Water meters will not result in privatisation, says Gilmore

Fri, Apr 20, 2012, 01:00

TÁNAISTE EAMON Gilmore has rejected claims the introduction of water charges will result in the privatisation of water services.

People Before Profit TD Richard Boyd Barrett told the Dáil any revenue-generating tax would become subject to normal competition rules within the EU under treaty regulations.

Mr Gilmore told his Dún Laoghaire constituency colleague, however, there was no point “trying to find a big bad wolf where none exists”.

But Mr Boyd Barrett insisted it was “clear as day” under article 106 of the treaty on the functioning of the EU, that water-metering and charges would result in the privatisation of water.

Quoting the treaty he said: “Services of a general economic interest or having the character of a revenue-producing monopoly . . . shall be subject to the rules contained in the treaties, in particular to the rules on competition.”

Mr Boyd Barrett asked: “How does the installation of water meters decontaminate water or rehabilitate the decrepit pipe infrastructure?”

He said the only effect of meters was to allow the Government to charge people for the provision of water. Mr Boyd Barrett asked the Tánaiste: “Why are you going to waste a year and a half installing water meters instead of putting thousands of people to work rehabilitating our water infrastructure?”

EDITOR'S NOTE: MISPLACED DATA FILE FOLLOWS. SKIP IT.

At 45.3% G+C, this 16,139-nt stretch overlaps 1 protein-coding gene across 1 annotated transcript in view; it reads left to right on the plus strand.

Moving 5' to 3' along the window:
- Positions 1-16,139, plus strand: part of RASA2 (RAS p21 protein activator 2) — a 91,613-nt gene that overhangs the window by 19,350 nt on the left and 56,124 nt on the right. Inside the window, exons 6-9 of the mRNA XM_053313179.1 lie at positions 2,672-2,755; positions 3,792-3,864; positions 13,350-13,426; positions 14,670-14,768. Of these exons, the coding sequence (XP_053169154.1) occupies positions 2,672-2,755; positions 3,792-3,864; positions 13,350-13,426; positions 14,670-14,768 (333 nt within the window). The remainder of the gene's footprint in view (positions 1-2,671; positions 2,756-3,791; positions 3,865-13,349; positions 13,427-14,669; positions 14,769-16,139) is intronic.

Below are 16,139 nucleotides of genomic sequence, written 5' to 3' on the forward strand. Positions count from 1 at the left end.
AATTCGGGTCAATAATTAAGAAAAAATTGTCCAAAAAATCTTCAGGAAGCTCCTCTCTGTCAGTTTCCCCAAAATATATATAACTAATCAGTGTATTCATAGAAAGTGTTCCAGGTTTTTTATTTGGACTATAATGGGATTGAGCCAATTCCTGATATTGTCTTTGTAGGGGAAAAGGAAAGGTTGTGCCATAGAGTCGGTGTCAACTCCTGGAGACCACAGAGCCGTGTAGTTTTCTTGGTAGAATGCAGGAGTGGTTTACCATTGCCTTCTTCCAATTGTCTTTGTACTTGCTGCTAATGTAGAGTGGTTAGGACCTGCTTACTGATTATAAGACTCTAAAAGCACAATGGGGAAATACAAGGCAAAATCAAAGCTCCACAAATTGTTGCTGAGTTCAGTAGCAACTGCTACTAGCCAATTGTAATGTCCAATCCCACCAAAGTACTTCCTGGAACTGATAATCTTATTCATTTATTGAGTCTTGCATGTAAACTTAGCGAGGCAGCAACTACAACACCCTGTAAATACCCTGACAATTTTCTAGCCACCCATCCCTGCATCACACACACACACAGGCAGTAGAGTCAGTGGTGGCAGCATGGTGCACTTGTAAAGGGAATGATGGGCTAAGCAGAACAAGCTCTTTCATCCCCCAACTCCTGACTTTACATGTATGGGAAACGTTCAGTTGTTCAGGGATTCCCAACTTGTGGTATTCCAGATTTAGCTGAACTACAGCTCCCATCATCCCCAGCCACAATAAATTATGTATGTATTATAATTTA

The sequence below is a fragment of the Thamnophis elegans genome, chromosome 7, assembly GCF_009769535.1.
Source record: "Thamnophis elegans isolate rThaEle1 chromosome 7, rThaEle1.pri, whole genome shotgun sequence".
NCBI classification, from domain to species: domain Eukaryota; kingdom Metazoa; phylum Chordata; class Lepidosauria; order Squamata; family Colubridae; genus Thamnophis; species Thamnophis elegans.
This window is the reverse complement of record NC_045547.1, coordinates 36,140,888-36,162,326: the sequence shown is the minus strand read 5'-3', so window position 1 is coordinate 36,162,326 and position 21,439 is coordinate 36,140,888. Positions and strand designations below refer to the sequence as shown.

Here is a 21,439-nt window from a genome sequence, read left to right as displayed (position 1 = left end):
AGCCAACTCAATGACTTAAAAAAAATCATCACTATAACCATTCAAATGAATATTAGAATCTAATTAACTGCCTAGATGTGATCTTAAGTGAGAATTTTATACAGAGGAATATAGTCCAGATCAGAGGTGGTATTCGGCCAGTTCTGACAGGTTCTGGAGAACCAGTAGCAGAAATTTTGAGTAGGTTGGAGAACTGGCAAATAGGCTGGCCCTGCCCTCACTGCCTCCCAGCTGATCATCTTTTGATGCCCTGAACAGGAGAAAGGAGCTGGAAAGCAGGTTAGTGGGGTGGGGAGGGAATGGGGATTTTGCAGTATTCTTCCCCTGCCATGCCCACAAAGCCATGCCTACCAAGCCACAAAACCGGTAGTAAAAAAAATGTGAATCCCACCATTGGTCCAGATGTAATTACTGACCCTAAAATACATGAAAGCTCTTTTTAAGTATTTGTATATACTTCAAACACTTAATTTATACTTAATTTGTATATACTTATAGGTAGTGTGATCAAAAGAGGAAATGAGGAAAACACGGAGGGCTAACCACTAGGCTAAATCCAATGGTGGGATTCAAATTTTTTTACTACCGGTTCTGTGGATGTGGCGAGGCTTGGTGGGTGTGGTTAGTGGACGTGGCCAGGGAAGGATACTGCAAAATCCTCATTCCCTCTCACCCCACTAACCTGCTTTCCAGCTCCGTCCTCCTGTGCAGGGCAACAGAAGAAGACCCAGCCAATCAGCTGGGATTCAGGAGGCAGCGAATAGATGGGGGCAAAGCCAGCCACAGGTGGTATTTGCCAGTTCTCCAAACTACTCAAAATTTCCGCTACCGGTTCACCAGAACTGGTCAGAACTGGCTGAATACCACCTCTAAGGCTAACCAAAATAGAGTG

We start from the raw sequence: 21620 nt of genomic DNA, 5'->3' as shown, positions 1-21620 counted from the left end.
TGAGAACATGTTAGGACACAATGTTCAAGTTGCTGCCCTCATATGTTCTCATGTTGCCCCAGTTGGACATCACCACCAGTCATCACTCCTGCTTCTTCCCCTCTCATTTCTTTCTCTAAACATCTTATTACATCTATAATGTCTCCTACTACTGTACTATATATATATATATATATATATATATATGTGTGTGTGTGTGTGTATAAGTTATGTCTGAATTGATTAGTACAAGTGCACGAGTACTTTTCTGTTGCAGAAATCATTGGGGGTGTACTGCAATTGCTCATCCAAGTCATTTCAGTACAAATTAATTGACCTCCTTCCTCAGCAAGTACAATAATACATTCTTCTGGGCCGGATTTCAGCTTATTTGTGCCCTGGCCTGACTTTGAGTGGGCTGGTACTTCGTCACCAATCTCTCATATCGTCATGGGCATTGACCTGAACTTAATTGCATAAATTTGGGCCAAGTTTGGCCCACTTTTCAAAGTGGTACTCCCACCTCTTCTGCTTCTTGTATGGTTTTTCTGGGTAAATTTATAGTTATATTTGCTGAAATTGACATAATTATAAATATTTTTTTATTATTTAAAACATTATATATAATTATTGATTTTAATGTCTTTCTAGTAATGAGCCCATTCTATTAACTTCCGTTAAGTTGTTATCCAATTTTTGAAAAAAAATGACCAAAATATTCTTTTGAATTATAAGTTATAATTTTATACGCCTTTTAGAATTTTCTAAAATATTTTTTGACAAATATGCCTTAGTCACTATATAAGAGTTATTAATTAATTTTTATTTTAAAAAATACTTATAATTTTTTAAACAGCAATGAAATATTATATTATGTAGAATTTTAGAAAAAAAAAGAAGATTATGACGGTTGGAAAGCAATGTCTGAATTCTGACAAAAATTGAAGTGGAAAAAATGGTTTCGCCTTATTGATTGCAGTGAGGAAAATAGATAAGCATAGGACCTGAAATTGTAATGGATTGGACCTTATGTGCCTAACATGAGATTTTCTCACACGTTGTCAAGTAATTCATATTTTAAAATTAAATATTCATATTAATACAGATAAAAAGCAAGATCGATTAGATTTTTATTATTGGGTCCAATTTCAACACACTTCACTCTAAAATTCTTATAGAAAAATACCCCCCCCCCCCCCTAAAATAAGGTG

Under the treaty rules, he said, “private companies will be able to take this Government to the courts if it does not allow for open private competition in the area of water services, if it becomes a revenue producing service”.

But Mr Gilmore said one of the main purposes of the meters was to conserve water. “The Government’s decision is on the basis that water will remain in public hands. That is the way in which the legislation, which will establish the water company, will be framed.

“Water is not being privatised,” he said. “It’s not going to be privatised and there is no question whatever of this.” He pointed to the contamination of water in Galway and questions about the adequacy of supply to the greater Dublin area.

“We have to make provision so that we can ensure there is an adequate supply of water delivered to households and businesses over the next 20 years or more,” said the Tánaiste.